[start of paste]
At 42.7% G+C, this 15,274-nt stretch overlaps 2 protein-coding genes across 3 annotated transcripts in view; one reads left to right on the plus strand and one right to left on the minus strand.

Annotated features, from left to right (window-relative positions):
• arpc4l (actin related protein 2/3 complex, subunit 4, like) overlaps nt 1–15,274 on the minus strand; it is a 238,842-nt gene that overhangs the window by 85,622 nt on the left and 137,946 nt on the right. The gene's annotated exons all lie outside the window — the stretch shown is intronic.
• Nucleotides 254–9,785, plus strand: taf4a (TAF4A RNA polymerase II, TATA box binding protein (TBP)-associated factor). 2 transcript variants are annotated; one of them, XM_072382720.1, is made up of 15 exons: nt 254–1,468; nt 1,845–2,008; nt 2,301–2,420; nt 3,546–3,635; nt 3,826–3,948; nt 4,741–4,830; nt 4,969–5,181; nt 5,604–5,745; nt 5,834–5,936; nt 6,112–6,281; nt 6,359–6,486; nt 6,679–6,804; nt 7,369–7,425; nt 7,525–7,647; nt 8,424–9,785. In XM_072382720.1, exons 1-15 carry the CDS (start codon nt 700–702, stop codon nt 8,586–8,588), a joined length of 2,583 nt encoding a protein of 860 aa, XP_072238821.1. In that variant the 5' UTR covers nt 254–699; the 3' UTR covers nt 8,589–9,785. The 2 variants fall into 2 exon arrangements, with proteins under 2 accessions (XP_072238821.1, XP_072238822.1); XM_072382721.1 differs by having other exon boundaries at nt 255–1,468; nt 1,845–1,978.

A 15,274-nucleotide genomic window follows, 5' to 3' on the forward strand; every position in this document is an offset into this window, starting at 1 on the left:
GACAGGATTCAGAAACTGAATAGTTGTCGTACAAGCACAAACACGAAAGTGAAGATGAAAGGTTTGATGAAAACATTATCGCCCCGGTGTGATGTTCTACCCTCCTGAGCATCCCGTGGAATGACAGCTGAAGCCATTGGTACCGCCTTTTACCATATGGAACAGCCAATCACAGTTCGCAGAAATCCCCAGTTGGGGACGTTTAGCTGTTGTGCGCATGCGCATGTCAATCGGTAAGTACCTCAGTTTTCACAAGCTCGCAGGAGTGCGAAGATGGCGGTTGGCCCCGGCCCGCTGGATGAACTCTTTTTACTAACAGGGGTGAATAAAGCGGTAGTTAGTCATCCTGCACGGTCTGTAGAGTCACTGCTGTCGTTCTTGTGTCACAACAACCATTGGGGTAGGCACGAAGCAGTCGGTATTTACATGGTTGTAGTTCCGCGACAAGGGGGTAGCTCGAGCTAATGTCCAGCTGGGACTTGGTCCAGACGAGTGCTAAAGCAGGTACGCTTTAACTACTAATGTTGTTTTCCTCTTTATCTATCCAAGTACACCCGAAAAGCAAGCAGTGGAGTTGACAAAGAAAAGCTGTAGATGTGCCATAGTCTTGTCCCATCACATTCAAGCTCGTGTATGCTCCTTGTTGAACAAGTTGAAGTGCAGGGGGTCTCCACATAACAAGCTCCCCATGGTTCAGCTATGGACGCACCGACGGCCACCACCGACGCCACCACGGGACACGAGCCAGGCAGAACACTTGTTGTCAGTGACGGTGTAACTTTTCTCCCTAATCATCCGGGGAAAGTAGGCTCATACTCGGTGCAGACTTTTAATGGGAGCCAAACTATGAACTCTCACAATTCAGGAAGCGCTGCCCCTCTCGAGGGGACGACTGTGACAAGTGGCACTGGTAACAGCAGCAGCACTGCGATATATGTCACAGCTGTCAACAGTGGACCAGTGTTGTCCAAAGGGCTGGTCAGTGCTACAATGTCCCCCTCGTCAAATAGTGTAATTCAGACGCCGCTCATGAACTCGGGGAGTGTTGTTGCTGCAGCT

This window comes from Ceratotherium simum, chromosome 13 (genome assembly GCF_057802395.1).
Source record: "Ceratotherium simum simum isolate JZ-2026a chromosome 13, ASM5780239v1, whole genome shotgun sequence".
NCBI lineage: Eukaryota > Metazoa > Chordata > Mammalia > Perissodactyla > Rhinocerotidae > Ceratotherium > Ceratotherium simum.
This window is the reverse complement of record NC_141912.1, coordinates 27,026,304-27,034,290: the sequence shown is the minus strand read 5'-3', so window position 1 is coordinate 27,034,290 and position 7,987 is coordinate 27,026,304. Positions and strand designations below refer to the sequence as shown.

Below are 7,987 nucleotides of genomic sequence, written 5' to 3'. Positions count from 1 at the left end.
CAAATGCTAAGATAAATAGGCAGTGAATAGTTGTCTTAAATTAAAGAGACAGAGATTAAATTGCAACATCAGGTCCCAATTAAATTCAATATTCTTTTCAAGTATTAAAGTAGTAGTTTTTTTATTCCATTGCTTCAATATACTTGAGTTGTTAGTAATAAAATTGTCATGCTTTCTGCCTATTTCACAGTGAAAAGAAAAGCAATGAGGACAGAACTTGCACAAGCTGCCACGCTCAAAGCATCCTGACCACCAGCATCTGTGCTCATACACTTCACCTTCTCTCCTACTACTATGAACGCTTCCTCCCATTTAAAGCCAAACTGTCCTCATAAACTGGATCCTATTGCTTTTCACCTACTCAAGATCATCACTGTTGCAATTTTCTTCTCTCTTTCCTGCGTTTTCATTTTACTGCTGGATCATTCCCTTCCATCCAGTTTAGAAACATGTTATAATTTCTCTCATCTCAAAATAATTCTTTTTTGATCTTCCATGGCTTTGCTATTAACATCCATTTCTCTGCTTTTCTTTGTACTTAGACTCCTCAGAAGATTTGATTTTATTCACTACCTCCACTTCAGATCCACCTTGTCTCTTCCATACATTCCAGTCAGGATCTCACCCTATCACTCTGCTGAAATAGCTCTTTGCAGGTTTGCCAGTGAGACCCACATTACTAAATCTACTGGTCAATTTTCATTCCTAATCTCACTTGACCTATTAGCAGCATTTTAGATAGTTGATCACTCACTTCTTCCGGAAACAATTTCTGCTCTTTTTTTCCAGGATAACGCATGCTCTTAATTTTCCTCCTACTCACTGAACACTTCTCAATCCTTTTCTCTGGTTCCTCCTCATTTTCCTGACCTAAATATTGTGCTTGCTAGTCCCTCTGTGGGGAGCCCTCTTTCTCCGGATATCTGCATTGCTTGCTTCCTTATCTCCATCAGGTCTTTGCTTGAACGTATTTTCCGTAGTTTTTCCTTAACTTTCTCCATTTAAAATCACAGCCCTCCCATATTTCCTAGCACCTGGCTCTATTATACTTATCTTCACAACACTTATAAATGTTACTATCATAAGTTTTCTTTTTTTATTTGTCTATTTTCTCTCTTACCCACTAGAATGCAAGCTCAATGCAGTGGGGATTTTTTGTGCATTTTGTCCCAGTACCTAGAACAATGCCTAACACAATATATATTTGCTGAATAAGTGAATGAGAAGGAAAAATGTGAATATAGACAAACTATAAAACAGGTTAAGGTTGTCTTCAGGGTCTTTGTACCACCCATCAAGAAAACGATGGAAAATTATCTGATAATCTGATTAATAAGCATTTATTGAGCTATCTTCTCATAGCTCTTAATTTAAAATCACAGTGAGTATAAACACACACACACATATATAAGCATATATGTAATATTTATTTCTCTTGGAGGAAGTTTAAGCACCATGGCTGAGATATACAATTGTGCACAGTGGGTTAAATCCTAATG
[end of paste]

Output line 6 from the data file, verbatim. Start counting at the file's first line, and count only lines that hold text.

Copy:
GACAGGATTCAGAAACTGAATAGTTGTCGTACAAGCACAAACACGAAAGTGAAGATGAAAGGTTTGATGAAAACATTATCGCCCCGGTGTGATGTTCTACCCTCCTGAGCATCCCGTGGAATGACAGCTGAAGCCATTGGTACCGCCTTTTACCATATGGAACAGCCAATCACAGTTCGCAGAAATCCCCAGTTGGGGACGTTTAGCTGTTGTGCGCATGCGCATGTCAATCGGTAAGTACCTCAGTTTTCACAAGCTCGCAGGAGTGCGAAGATGGCGGTTGGCCCCGGCCCGCTGGATGAACTCTTTTTACTAACAGGGGTGAATAAAGCGGTAGTTAGTCATCCTGCACGGTCTGTAGAGTCACTGCTGTCGTTCTTGTGTCACAACAACCATTGGGGTAGGCACGAAGCAGTCGGTATTTACATGGTTGTAGTTCCGCGACAAGGGGGTAGCTCGAGCTAATGTCCAGCTGGGACTTGGTCCAGACGAGTGCTAAAGCAGGTACGCTTTAACTACTAATGTTGTTTTCCTCTTTATCTATCCAAGTACACCCGAAAAGCAAGCAGTGGAGTTGACAAAGAAAAGCTGTAGATGTGCCATAGTCTTGTCCCATCACATTCAAGCTCGTGTATGCTCCTTGTTGAACAAGTTGAAGTGCAGGGGGTCTCCACATAACAAGCTCCCCATGGTTCAGCTATGGACGCACCGACGGCCACCACCGACGCCACCACGGGACACGAGCCAGGCAGAACACTTGTTGTCAGTGACGGTGTAACTTTTCTCCCTAATCATCCGGGGAAAGTAGGCTCATACTCGGTGCAGACTTTTAATGGGAGCCAAACTATGAACTCTCACAATTCAGGAAGCGCTGCCCCTCTCGAGGGGACGACTGTGACAAGTGGCACTGGTAACAGCAGCAGCACTGCGATATATGTCACAGCTGTCAACAGTGGACCAGTGTTGTCCAAAGGGCTGGTCAGTGCTACAATGTCCCCCTCGTCAAATAGTGTAATTCAGACGCCGCTCATGAACTCGGGGAGTGTTGTTGCTGCAGCT